Wilkes was also the most successful womaniser we English ever produced (at any rate, he was the most famous). He even managed to pinch Casanova’s favourite mistress, which the Italian moaned about in his memoirs. It must have been very galling as Wilkes wasn’t much to look at, having a crooked jaw and a squint, but as one smitten female put it, ‘he doesn’t squint more than a gentleman should!’
He began life as an adventurer, gaining access to aristocratic society by virtue of his wit and erudition. He soon found a patron in the Earl of Granville, a prominent Whig politician. Granville secured for Wilkes a safe seat and he entered the House of Commons. Wilkes then founded the North Briton, a newspaper which focused its acerbic satire on the incompetent ministry of Lord Bute. Issue No45 caused uproar in its unprecedented attack on the Government and by implication, the King. Wilkes became an instant celebrity in an era that had just embraced newspapers, with shops ‘cashing in’ in the form of figurines, pictures, cockades, pins and even parrots that repeated ’45 & Liberty.’ Wilkes literally caused riots, and people would tear off pieces of his clothes.
Even the Tory Dr Johnson was eventually won over by his charm and intelligence. Interestingly, he was referring to Wilkes when he famously said, ‘Patriotism is the last refuge of a scoundrel.’
Another reason Wilkes became infamous was his Flynning ways. A libertine who had lost his virginity aged 12, he liked to try everything and, in particular, every woman. He was elected a member of a secret society called the Monks of Medmenham, which later became known as the Hell Fire Club.
The men dressed as monks, and prostitutes were hired to dress as nuns. They were ferried by boat, at night, to the grounds of a ruined abbey on the banks of the Thames. Wilkes was known as ‘Brother John of Aylesbury’ and kept the cellar books. The quantities of claret and port consumed were quite extraordinary, even by the standards of the day.
Wilkes loved to play practical jokes. In fact, it was said of him; ‘Jack Wilkes will sacrifice his best friend for a scurvy jest.’ Remind you of anyone? He once dressed an ape as the Devil, hid it in a chest and then unleashed it on an unsuspecting Lord Sandwich, who was then First Lord of the Admiralty.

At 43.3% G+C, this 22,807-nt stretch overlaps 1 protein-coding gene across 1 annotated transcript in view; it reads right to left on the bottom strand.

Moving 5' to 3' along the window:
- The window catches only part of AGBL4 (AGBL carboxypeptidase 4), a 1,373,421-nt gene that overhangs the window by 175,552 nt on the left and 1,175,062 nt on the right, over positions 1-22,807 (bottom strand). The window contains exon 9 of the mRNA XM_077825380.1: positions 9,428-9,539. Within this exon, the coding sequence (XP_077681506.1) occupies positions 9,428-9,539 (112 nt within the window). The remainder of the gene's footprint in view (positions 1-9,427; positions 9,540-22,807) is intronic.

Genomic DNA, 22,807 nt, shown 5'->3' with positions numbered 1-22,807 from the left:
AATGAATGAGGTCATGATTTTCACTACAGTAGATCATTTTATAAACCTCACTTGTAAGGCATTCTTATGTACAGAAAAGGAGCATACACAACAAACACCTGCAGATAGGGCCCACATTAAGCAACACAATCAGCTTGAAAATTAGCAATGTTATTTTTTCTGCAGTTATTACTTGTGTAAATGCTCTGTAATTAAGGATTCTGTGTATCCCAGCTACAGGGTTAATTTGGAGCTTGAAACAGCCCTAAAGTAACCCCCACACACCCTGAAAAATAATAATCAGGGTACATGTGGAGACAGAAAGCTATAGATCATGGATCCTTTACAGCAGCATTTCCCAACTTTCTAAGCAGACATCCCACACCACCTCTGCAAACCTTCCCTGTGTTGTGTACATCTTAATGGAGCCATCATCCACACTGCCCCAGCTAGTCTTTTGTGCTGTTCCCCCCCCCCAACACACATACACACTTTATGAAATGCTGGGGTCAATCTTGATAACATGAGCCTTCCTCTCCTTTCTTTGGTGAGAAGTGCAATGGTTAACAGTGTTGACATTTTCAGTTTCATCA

After a few years, the ‘brotherhood’ disbanded. According to some, the orgies were relocated to the subterranean caves at West Wycombe Park in Buckinghamshire. West Wycombe, which is one of the first Palladian houses in Britain, belonged to fellow ‘monk,’ Sir Francis Dashwood, who had the grounds laid out to mimic the shape of a woman’s naked body.
Having been in the caves myself, however, I can say that they are cramped, freezing and very damp! Hardly conducive to nights of passion.
West Wycombe House
Wilkes had married young, to an older, wealthier woman. The marriage was not a success and he left, taking their daughter Polly, who was devoted to him and never married. When Wilkes had to escape to the Continent after the Parliament convicted him of ‘obscene libel’, Polly accompanied him.
After a sojourn in Italy, where Wilkes took up with a 15 year old countess who stole all his money, he returned to England, was imprisoned, re-elected to the House of Commons and went on to become Mayor of London and a supporter of American independence. He also established three vital English liberties; freedom of the press to report the proceedings of Parliament, freedom from arrest without charge, and the right to take your seat in Parliament if you have been democratically elected.
Errol would definitely have approved.
Wilkes died aged 72 at his home in Grosvenor Square and is buried in the Grosvenor Chapel, South Audley Street, London.
A Compelling Urgency
‘Clung to the side of a hovercraft’: Mike Herr and Sean Flynn at Dong Tam Lagoon, 1968. Photo: Tim Page
— Gentleman Tim